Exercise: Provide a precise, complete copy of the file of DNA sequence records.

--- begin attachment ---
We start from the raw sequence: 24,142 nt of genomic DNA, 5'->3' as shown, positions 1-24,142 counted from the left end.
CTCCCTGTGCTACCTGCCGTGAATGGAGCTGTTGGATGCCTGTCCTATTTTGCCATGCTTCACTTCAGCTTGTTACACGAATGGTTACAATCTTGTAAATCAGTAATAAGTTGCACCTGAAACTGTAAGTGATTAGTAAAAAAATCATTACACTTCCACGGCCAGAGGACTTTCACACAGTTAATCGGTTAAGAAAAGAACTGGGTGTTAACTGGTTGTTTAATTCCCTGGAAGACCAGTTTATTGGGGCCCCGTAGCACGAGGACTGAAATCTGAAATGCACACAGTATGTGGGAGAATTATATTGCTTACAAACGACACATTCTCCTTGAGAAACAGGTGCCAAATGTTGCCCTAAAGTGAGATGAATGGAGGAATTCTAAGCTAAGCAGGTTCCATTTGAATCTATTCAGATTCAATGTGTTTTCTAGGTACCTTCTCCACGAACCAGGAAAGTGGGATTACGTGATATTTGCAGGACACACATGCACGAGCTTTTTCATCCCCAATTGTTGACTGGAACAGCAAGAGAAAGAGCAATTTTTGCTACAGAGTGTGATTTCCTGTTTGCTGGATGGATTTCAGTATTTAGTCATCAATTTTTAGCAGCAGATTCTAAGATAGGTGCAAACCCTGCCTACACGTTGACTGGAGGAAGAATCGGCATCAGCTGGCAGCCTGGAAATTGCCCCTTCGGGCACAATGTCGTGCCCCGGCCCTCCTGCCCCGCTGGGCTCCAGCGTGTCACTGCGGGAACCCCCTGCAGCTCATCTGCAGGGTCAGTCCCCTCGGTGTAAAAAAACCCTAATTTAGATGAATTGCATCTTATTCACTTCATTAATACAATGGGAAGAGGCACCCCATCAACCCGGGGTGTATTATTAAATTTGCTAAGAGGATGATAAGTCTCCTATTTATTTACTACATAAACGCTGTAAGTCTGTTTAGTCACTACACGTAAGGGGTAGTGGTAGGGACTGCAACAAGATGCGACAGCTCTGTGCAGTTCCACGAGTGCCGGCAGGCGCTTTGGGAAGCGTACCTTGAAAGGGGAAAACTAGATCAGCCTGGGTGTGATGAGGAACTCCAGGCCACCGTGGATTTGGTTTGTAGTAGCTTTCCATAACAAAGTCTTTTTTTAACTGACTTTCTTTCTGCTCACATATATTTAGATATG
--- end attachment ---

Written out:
We start from the raw sequence: 24,142 nt of genomic DNA, 5'->3' as shown, positions 1-24,142 counted from the left end.
CTCCCTGTGCTACCTGCCGTGAATGGAGCTGTTGGATGCCTGTCCTATTTTGCCATGCTTCACTTCAGCTTGTTACACGAATGGTTACAATCTTGTAAATCAGTAATAAGTTGCACCTGAAACTGTAAGTGATTAGTAAAAAAATCATTACACTTCCACGGCCAGAGGACTTTCACACAGTTAATCGGTTAAGAAAAGAACTGGGTGTTAACTGGTTGTTTAATTCCCTGGAAGACCAGTTTATTGGGGCCCCGTAGCACGAGGACTGAAATCTGAAATGCACACAGTATGTGGGAGAATTATATTGCTTACAAACGACACATTCTCCTTGAGAAACAGGTGCCAAATGTTGCCCTAAAGTGAGATGAATGGAGGAATTCTAAGCTAAGCAGGTTCCATTTGAATCTATTCAGATTCAATGTGTTTTCTAGGTACCTTCTCCACGAACCAGGAAAGTGGGATTACGTGATATTTGCAGGACACACATGCACGAGCTTTTTCATCCCCAATTGTTGACTGGAACAGCAAGAGAAAGAGCAATTTTTGCTACAGAGTGTGATTTCCTGTTTGCTGGATGGATTTCAGTATTTAGTCATCAATTTTTAGCAGCAGATTCTAAGATAGGTGCAAACCCTGCCTACACGTTGACTGGAGGAAGAATCGGCATCAGCTGGCAGCCTGGAAATTGCCCCTTCGGGCACAATGTCGTGCCCCGGCCCTCCTGCCCCGCTGGGCTCCAGCGTGTCACTGCGGGAACCCCCTGCAGCTCATCTGCAGGGTCAGTCCCCTCGGTGTAAAAAAACCCTAATTTAGATGAATTGCATCTTATTCACTTCATTAATACAATGGGAAGAGGCACCCCATCAACCCGGGGTGTATTATTAAATTTGCTAAGAGGATGATAAGTCTCCTATTTATTTACTACATAAACGCTGTAAGTCTGTTTAGTCACTACACGTAAGGGGTAGTGGTAGGGACTGCAACAAGATGCGACAGCTCTGTGCAGTTCCACGAGTGCCGGCAGGCGCTTTGGGAAGCGTACCTTGAAAGGGGAAAACTAGATCAGCCTGGGTGTGATGAGGAACTCCAGGCCACCGTGGATTTGGTTTGTAGTAGCTTTCCATAACAAAGTCTTTTTTTAACTGACTTTCTTTCTGCTCACATATATTTAGATATG